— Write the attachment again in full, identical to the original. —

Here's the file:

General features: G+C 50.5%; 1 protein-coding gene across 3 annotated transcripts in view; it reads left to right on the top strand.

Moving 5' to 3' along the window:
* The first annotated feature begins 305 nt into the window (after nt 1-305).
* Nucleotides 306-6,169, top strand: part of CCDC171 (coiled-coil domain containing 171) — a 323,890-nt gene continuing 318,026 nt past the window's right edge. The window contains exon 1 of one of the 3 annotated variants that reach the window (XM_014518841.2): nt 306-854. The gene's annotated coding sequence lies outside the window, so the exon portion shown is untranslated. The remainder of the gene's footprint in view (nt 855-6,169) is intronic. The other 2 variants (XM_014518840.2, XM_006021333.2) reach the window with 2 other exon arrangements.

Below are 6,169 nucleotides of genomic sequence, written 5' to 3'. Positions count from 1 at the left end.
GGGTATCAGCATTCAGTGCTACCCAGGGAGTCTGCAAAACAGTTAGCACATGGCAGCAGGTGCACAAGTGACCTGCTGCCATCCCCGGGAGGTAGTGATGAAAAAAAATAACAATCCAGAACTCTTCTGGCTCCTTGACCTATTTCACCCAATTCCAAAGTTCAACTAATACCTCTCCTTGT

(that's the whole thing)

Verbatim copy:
General features: G+C 50.5%; 1 protein-coding gene across 3 annotated transcripts in view; it reads left to right on the top strand.

Moving 5' to 3' along the window:
* The first annotated feature begins 305 nt into the window (after nt 1-305).
* Nucleotides 306-6,169, top strand: part of CCDC171 (coiled-coil domain containing 171) — a 323,890-nt gene continuing 318,026 nt past the window's right edge. The window contains exon 1 of one of the 3 annotated variants that reach the window (XM_014518841.2): nt 306-854. The gene's annotated coding sequence lies outside the window, so the exon portion shown is untranslated. The remainder of the gene's footprint in view (nt 855-6,169) is intronic. The other 2 variants (XM_014518840.2, XM_006021333.2) reach the window with 2 other exon arrangements.

Below are 6,169 nucleotides of genomic sequence, written 5' to 3'. Positions count from 1 at the left end.
GGGTATCAGCATTCAGTGCTACCCAGGGAGTCTGCAAAACAGTTAGCACATGGCAGCAGGTGCACAAGTGACCTGCTGCCATCCCCGGGAGGTAGTGATGAAAAAAAATAACAATCCAGAACTCTTCTGGCTCCTTGACCTATTTCACCCAATTCCAAAGTTCAACTAATACCTCTCCTTGT